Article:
Darius the Great is a classic biography of the great Persian leader, Darius the Great, by Jacob Abbott. About five or six hundred years before Christ, almost the whole of the interior of Asia was united in one vast empire. The founder of this empire was Cyrus the Great. He was originally a Persian; and the whole empire is often called the Persian monarchy, taking its name from its founder's native land. Darius ( c. 550-486 BCE) was the fourth king of the Persian Achaemenid Empire. Also called Darius the Great, he ...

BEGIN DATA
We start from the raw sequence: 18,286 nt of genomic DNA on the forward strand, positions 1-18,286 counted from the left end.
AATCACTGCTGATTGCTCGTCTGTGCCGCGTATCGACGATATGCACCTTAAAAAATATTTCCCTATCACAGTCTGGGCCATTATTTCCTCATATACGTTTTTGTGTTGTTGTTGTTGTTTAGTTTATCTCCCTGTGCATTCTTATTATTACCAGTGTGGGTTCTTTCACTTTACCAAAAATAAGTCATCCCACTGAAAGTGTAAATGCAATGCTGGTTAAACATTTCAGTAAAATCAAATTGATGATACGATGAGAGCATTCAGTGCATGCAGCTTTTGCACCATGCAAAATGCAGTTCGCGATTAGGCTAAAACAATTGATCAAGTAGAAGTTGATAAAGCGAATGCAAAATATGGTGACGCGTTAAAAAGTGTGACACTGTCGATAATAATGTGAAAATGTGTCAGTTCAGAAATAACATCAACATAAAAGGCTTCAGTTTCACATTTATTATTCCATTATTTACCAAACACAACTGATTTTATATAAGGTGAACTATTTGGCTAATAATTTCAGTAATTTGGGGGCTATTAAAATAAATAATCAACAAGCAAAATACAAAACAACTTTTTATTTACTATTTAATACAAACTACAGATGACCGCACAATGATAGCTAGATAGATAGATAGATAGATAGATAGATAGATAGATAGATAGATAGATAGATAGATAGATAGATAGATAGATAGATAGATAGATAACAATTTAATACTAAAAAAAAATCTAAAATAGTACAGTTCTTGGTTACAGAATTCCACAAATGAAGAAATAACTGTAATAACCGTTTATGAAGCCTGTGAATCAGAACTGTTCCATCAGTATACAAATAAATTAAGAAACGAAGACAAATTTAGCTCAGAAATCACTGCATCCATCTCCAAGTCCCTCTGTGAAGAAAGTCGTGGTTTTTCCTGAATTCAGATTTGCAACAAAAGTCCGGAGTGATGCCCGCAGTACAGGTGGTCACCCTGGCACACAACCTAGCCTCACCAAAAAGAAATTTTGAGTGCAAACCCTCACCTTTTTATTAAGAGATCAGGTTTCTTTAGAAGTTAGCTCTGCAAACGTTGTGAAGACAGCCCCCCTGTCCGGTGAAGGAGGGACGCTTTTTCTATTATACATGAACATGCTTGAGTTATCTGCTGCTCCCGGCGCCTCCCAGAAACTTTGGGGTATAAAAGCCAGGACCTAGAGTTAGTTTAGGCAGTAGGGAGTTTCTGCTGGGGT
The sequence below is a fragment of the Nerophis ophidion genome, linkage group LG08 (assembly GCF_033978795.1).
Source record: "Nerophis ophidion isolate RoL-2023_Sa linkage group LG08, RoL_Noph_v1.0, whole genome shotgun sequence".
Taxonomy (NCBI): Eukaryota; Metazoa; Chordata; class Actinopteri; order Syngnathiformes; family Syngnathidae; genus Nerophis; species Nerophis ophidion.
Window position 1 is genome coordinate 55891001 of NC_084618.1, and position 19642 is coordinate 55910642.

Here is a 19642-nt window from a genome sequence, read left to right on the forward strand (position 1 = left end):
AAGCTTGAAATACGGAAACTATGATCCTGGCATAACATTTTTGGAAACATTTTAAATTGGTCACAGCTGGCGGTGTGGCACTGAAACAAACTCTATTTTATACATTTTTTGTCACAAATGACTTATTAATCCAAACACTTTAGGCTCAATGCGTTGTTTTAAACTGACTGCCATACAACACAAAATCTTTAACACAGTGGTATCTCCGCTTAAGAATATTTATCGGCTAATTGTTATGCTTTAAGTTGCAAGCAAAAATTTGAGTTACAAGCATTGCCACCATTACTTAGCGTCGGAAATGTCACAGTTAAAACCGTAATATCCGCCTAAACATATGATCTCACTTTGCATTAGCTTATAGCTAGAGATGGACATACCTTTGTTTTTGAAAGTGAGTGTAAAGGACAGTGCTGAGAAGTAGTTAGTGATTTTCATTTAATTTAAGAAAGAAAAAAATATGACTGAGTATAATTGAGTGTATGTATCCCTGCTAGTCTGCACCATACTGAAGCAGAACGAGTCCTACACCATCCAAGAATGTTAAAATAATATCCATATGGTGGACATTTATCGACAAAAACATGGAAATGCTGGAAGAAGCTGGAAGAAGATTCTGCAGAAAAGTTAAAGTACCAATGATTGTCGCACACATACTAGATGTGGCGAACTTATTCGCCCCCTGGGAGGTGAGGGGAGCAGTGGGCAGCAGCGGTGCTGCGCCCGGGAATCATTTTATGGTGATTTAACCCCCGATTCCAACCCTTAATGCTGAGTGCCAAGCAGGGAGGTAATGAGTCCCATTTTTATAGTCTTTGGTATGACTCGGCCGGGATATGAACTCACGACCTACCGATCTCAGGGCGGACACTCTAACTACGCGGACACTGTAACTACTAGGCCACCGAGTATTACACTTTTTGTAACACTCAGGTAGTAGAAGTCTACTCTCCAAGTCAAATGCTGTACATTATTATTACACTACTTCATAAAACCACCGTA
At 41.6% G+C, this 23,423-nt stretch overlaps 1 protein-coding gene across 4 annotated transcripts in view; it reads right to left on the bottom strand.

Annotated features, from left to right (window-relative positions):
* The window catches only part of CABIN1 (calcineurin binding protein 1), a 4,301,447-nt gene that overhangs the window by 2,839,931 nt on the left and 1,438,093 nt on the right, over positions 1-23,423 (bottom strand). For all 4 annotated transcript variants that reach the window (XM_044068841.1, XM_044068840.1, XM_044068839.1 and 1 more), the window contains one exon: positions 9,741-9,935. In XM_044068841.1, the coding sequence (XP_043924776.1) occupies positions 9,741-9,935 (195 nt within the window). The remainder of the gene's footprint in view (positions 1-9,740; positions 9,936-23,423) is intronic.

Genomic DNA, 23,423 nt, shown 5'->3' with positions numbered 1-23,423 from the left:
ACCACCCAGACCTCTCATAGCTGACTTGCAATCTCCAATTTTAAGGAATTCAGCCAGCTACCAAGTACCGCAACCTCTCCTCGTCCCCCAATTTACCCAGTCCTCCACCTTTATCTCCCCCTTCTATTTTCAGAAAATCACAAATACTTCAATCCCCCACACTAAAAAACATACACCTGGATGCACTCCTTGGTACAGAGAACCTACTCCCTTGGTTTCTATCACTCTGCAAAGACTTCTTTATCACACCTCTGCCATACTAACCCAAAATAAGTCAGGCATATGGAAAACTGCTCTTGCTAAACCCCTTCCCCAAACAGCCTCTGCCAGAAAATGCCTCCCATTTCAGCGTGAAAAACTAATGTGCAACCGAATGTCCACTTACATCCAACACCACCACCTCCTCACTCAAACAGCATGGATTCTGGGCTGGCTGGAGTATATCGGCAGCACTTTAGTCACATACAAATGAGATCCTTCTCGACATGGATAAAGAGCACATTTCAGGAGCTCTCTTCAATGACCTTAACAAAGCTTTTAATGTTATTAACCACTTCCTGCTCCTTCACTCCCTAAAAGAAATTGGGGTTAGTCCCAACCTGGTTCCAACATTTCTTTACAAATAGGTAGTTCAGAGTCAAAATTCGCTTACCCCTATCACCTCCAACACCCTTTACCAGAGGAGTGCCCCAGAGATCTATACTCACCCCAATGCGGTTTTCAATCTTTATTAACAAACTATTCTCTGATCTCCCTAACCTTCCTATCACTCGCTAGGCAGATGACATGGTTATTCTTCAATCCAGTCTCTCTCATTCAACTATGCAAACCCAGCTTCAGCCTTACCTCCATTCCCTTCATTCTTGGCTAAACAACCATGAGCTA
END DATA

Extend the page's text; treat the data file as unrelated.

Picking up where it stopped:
Darius the Great is a classic biography of the great Persian leader, Darius the Great, by Jacob Abbott. About five or six hundred years before Christ, almost the whole of the interior of Asia was united in one vast empire. The founder of this empire was Cyrus the Great. He was originally a Persian; and the whole empire is often called the Persian monarchy, taking its name from its founder's native land. Darius ( c. 550-486 BCE) was the fourth king of the Persian Achaemenid Empire. Also called Darius the Great, he ruled the empire at its peak, when it included much of West Asia, the Caucasus, parts of the Balkans (Thrace-Macedonia and Paeonia), most of the Black Sea coastal regions, parts of the North Caucasus, Central Asia, as far as the Indus Valley in the far east, and portions of north and northeast Africa including Egypt (Mudr???ya), eastern Libya and coastal Sudan. Darius ascended the throne by overthrowing Gaumata, the alleged magus usurper of Bardiya with the assistance of six other Persian noble families; Darius was crowned the following morning. The new king met with rebellions throughout his kingdom and quelled them each time. A major event in Darius's life was his expedition to punish Athens and Eretria for their aid in the Ionian Revolt, and subjugate Greece. Although ultimately ending in failure at the Battle of Marathon, Darius succeeded in the re-subjugation of Thrace, expansion of the empire through the conquest of Macedon, the Cyclades, and the island of Naxos, and the sacking of the city of Eretria. Darius organized the empire by dividing it into provinces and placing satraps to govern it. He organized a new uniform monetary system, along with making Aramaic the official language of the empire. He also put the empire in better standing by building roads and introducing standard weights and measures. Through these changes the empire was centralized and unified. Darius also worked on construction projects throughout the empire, focusing on Susa, Pasargadae, Persepolis, Babylon and Egypt. He had the cliff-face Behistun Inscription carved to record his conquests, an important testimony of the Old Persian language. Darius is mentioned in the biblical books of Haggai, Zechariah, and Ezra-Nehemiah. Darius was the eldest of five sons to Hystaspes and Rhodugune in 550 BCE. Hystaspes was a leading figure of authority in Persia, which was the homeland of the Persians. Darius's inscription states that his father was satrap of Bactria in 522 BCE. According to Herodotus, Hystaspes was the satrap of Persis, although most historians state that this is an error. Also according to Herodotus, Darius, prior to seizing power and "of no consequence at the time," had served as a spearman (doryphoros) in the Egyptian campaign (528-525 BCE) of Cambyses II, then the Persian Great King. Hystaspes was an officer in Cyrus's army and a noble of his court. Before Cyrus and his army crossed the Aras River to battle with the Armenians, he installed his son Cambyses II as king in case he should not return from battle. However, once Cyrus had crossed the Aras River, he had a vision in which Darius had wings atop his shoulders and stood upon the confines of Europe and Asia (the known world). When Cyrus awoke from the dream, he inferred it as a great danger to the future security of the empire, as it meant that Darius would one day rule the whole world. However, his son Cambyses was the heir to the throne, not Darius, causing Cyrus to wonder if Darius was forming treasonable and ambitious designs. This led Cyrus to order Hystaspes to go back to Persis and watch over his son strictly, until Cyrus himself returned.Darius did not seem to have any treasonous thoughts as Cambyses II ascended the throne peacefully; and, through promotion, Darius was eventually elevated to be Cambyses's personal lancer.
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